What's the significance to BYU of the renewed rivalry with Notre Dame, especially now that the Cougars are independent?

AA: It is huge for BYU, which fashions itself as the Notre Dame of the West. I think having Notre Dame on the schedule lends credibility to BYU as it forges its way into independence. Make no mistake, BYU has paid close attention to how Notre Dame has built its brand and gone it alone. Notre Dame was heavily consulted before BYU made the decision to leave the Mountain West. With so few teams willing to put a tough team like the Cougars on the schedule, I think it is huge for the Irish to agree to play them.
Week 4: Sept. 22 vs. Michigan (at Notre Dame Stadium in South Bend, Ind.)
Time/TV: 7:30 p.m. ET, NBC
Series: Michigan leads all-time, 23-15-1
2011 record: 11-2 (6-2 Big Ten; second place, Legends Division)
Head coach: Brady Hoke (11-2, one year)
Returning starters: Offense: 6; defense: 8; kicker/punter: 2

Top returners

QB Denard Robinson, RB Fitzgerald Toussaint, WR Roy Roundtree, WR Jeremy Gallon, LT Taylor Lewan, RT Michael Schofield, DE Craig Roh, LB Jake Ryan, LB Kenny Demens, LB Desmond Morgan, CB J.T. Floyd, CB Blake Countess, S Thomas Gordon, S Jordan Kovacs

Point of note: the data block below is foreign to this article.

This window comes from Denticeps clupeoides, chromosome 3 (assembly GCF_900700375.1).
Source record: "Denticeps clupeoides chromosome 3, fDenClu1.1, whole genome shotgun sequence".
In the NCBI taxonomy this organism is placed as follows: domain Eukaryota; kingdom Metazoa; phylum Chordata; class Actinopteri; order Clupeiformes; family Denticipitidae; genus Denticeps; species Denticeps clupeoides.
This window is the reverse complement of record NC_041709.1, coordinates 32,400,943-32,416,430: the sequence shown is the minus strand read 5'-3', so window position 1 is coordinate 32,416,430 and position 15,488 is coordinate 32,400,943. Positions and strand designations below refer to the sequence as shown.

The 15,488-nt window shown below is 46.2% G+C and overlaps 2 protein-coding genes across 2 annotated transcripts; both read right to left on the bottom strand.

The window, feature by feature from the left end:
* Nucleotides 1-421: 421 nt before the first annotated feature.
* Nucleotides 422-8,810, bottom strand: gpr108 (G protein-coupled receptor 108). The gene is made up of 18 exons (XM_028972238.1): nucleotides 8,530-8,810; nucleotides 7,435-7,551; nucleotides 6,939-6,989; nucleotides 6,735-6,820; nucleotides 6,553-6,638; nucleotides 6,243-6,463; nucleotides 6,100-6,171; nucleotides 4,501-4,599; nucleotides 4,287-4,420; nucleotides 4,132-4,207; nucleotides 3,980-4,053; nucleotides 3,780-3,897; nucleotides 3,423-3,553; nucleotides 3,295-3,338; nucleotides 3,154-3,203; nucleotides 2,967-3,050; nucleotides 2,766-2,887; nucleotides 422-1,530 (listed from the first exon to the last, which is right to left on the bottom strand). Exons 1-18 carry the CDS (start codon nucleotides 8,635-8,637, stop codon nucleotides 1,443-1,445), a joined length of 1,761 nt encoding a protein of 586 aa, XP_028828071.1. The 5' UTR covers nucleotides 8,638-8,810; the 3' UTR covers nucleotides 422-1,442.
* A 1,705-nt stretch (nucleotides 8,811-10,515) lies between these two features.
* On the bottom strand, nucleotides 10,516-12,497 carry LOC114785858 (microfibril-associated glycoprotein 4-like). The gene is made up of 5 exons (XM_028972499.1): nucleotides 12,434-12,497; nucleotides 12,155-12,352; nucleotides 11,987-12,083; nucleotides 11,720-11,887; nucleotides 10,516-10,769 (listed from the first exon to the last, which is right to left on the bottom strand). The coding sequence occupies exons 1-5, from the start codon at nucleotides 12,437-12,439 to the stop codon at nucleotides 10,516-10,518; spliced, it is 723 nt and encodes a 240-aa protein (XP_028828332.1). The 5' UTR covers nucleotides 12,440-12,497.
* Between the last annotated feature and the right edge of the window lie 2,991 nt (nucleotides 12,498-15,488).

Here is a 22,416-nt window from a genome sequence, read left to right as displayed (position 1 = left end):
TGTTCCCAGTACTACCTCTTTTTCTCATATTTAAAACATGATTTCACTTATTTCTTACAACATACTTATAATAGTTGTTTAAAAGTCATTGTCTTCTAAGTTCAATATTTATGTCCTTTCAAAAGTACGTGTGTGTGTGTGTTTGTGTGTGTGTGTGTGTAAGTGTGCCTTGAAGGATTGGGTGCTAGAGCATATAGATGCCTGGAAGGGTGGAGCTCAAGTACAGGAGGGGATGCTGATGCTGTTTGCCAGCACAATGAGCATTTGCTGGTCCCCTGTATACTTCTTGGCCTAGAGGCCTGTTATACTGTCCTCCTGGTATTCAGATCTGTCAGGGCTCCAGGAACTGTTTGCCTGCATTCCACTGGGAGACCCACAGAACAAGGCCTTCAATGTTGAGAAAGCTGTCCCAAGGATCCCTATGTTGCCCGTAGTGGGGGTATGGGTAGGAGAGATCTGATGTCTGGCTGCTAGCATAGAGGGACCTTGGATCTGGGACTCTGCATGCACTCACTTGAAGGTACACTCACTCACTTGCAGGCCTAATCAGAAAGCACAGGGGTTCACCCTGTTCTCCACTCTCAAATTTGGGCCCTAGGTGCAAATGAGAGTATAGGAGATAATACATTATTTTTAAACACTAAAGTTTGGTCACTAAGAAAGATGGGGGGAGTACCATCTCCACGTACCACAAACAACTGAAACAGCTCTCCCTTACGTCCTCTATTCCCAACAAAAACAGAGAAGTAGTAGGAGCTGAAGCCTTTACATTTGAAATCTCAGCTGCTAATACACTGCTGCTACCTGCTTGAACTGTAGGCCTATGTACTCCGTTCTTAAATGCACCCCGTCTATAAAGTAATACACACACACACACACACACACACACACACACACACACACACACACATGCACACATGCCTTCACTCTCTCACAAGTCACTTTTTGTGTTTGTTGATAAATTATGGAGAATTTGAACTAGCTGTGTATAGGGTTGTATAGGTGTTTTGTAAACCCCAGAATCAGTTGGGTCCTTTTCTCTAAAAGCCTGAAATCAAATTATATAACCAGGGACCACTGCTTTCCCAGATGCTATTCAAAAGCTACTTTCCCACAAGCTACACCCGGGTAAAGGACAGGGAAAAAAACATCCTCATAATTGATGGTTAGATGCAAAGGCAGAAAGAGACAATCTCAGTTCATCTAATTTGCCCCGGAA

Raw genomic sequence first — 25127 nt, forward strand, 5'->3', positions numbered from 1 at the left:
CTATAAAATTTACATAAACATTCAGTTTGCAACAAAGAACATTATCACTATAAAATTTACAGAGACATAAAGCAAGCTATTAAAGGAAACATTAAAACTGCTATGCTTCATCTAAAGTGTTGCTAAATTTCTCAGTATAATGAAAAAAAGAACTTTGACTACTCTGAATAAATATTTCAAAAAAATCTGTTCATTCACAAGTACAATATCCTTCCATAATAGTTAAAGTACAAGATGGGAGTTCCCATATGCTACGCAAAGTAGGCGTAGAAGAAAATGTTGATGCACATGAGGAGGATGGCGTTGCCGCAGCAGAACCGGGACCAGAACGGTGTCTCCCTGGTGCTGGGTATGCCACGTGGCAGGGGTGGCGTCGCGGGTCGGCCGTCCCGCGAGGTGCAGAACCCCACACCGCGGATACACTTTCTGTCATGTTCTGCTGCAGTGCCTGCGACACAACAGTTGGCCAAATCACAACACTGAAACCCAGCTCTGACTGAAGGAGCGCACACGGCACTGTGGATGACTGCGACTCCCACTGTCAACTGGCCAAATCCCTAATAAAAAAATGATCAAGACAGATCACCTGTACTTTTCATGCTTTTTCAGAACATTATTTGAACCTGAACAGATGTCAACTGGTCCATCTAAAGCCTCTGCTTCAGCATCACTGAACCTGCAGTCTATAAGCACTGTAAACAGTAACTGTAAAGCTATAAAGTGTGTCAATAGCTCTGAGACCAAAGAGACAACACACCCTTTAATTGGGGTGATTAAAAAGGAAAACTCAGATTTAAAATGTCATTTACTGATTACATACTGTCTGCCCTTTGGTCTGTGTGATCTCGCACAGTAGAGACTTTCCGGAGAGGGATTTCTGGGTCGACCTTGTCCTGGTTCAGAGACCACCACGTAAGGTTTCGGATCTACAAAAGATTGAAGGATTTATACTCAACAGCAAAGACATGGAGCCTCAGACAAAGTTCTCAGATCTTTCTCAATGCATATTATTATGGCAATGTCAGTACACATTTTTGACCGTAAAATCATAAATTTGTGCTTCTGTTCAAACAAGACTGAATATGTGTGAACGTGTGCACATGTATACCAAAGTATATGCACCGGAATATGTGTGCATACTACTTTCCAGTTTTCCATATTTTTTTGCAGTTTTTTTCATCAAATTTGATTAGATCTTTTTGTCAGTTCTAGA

Key losses

WR Junior Hemingway, WR Darryl Stonum, WR/KR Martavious Odoms, TE Kevin Koger, C David Molk, RT Mark Huyge, DT Mike Martin, DE/DT Ryan Van Bergen, DT Will Heininger

2011 statistical leaders (*returners)

Rushing: Denard Robinson* (1,176 yards)

Passing: Denard Robinson* (2,173 yards)

Receiving: Junior Hemingway (699 yards)

Tackles: Kenny Demens* (94)

Sacks: Ryan Van Bergen (5.5)

Interceptions: Courtney Avery* and J.T. Floyd* (2)

Three questions for ... WolverineNation reporter Michael Rothstein:

Brady Hoke has been a hit through one year at Michigan, both on the field and on the recruiting trail. What do you think has led to so much success so soon, and what makes you think this is sustainable?

Michael Rothstein: Multiple factors. One of the underlying things is the experience Michigan's players had the past two seasons under Rich Rodriguez. The Wolverines had an experienced defensive line, a secondary which had played a lot but been picked apart and a quarterback entering his second season as a starter. Combine that with a superior coaching staff -- especially at the coordinator spots with Al Borges on offense and Greg Mattison on defense -- and the chance to improve was there. The schedule, with Ohio State, Nebraska and Notre Dame at home last season, also helped.

As far as recruiting goes, Hoke knows the Midwest. He could sell playing time at certain positions and is turning into a dynamic closer. Plus, Mattison is one of the best recruiters in college football, period. He is the one who helped reel Tim Tebow in at Florida after a coaching transition. The staff is usually up front and genuine, which also helps. They've done a great job of evaluating talent early.

The Wolverines' defense returns plenty of talent, save for its defensive line. What can be expected from Greg Mattison's crew, and can this unit get to the quarterback on a consistent basis?